Then I got a job in the Darien Dinner Theater, and I was playing a musical, eight shows a week for really bad bread. Then somehow I got a call from [bassist/producer Bill] Laswell to do these string sections, and that was the first thing I did that kind of got me going. That was the Sly and Robbie record [Rhythm Killers, Island, 1987]. Laswell did a whole series of records with string sections, with like [keyboardist] Bernie Worrell and [bassist] Bootsy Collins and [singer] Afrika Bambaataa and it was usually [pianist] Karl Berger

Karl Berger
Karl Berger
b.1935
band/orchestra
, [who] did the arrangements. I was playing, I think, lead violin on most of those.

And at the same time I was going to this rehearsal band in the West Village. It was kind of like an avant-garde rehearsal band run by Walter Thompson

, and [trumpeter] Herb Robertson
Herb Robertson
Herb Robertson
b.1951
trumpet
was in it, among other people. That was during the days when [saxophonist] Tim Berne
Tim Berne
Tim Berne
b.1954
saxophone
had his sextet with Joey and Herb and all them on Columbia, like late '80s. Herb knew that [bassist] Mark Dresser
Mark Dresser
Mark Dresser
b.1952
bass, acoustic
and [cellist] Hank Roberts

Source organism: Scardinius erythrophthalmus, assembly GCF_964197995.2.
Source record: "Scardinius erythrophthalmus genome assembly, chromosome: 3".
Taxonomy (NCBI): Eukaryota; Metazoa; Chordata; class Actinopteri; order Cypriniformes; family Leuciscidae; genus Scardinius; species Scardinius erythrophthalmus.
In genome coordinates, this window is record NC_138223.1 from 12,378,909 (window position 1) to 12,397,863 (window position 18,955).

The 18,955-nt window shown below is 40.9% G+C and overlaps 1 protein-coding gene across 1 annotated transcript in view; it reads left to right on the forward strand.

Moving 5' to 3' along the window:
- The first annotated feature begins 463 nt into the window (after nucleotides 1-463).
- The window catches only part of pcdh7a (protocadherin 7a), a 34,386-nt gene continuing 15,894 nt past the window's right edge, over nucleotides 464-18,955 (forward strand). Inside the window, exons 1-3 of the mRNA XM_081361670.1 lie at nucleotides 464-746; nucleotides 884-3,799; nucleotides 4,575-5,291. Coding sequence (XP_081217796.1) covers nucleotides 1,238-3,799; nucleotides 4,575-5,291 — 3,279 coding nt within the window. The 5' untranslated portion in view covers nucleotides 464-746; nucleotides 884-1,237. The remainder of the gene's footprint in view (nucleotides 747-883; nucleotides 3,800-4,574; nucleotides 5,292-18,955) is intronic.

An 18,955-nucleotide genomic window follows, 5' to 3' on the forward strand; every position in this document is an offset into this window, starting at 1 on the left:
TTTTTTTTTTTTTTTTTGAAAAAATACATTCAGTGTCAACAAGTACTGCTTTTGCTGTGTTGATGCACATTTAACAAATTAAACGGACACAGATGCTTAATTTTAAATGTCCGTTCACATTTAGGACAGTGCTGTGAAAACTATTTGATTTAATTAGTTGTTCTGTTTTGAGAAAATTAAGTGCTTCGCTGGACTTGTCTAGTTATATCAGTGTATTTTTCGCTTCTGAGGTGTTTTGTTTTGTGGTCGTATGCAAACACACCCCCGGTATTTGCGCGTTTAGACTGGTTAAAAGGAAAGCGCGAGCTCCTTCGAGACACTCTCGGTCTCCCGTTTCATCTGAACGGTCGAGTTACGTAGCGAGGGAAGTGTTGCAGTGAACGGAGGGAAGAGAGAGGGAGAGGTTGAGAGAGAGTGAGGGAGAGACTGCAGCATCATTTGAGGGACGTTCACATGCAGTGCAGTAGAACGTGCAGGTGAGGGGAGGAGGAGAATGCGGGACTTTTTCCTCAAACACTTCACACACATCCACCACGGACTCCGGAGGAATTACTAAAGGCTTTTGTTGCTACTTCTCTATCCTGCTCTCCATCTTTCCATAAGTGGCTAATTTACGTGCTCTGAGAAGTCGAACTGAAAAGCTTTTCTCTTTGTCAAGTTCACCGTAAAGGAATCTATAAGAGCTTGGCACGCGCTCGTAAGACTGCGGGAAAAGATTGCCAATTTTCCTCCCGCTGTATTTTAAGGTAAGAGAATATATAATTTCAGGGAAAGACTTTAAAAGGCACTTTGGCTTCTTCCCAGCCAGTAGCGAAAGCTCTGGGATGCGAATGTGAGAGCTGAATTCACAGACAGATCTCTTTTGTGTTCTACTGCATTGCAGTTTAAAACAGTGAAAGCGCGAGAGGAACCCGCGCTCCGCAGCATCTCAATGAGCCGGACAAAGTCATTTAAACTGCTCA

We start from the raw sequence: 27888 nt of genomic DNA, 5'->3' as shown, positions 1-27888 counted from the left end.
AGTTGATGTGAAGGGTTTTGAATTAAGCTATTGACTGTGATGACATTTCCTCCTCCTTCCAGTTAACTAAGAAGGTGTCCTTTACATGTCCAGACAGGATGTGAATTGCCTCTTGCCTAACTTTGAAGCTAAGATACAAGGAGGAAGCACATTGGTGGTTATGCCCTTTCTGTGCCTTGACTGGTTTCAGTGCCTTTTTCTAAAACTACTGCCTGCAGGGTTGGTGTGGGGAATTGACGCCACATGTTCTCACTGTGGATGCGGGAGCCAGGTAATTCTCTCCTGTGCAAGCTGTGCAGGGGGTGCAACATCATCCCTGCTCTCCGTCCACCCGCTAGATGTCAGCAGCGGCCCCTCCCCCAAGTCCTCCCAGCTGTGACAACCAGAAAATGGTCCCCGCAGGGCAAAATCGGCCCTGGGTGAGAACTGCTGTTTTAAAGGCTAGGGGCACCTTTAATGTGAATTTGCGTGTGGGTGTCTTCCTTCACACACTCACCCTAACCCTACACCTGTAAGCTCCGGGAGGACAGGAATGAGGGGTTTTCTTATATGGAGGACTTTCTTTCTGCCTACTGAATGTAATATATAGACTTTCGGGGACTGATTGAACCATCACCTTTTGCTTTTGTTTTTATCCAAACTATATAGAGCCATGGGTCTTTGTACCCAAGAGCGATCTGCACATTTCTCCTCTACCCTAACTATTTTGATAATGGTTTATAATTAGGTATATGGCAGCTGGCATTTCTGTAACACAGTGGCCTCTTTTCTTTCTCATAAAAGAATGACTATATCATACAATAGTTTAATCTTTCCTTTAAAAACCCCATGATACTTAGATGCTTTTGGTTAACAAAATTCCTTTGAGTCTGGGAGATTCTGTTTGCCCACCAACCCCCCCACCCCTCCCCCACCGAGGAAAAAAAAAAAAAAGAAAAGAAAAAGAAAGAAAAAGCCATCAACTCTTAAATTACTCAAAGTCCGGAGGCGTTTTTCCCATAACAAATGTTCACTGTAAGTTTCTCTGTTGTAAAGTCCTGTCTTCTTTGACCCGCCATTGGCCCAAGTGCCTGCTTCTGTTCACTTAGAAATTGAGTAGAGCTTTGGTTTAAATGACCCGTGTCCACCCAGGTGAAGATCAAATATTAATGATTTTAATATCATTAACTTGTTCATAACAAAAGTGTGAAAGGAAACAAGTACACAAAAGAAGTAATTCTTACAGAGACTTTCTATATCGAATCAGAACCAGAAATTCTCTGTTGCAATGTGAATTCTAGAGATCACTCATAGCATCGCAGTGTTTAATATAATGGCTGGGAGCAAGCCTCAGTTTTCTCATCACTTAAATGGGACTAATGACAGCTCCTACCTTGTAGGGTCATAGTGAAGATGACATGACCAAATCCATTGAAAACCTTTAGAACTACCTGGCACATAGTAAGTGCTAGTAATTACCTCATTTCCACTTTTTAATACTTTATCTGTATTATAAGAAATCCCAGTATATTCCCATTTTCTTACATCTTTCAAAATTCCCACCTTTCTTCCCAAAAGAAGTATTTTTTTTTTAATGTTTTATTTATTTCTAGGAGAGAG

Hank Roberts
Hank Roberts
b.1954
cello
were starting a string trio and they were actually auditioning violin players, and so I went in for a real audition. It seems funny now that you would audition. So that became the Arcado String Trio, and we did a bunch of records on JMT, which became Winter & Winter, and did a lot of tours. That was really my introduction to the whole—what did they call it back then, "avant jazz," they used to call it—scene. It kind of centered around the old Knit on Houston street, informally.

So that was that whole thing with Mark Dresser, Hank and Tim and Herb Robertson, and I sort of became in their orbit a little, and that was the late '80s. But the first year here was pretty rough, let me tell you that.

AAJ: I imagine, going from that regimented hierarchical scene to something like the way things were here.

MF: It was also I was working so much in Nashville and then I came here. The first year, it was the first time I got audited by the IRS too [laughs].

Mark Feldman (left), with Masada String Trio



AAJ: They didn't believe you?

MF: They didn't quite believe what was going on: from working to no work. I didn't report all those quarters I made in Times Square [laughs].

AAJ: Like you said, you've whittled down to certain projects that have become kind of enduring—like Masada String Trio, and obviously the duos with Sylvie.

MF: And the quartet with John Abercrombie, that's been over 10 years. It started out I was added on to his trio with [drummer] Adam Nussbaum

Adam Nussbaum
Adam Nussbaum
b.1955
drums
and [organist] Dan Wall. The first record was with those guys with me and [saxophonist] Joe Lovano
Joe Lovano
Joe Lovano
b.1952
saxophone
and [trumpeter] Kenny Wheeler
Kenny Wheeler
Kenny Wheeler
b.1930
trumpet
, and that was called Open Land [ECM, 1999]. That was a nice record.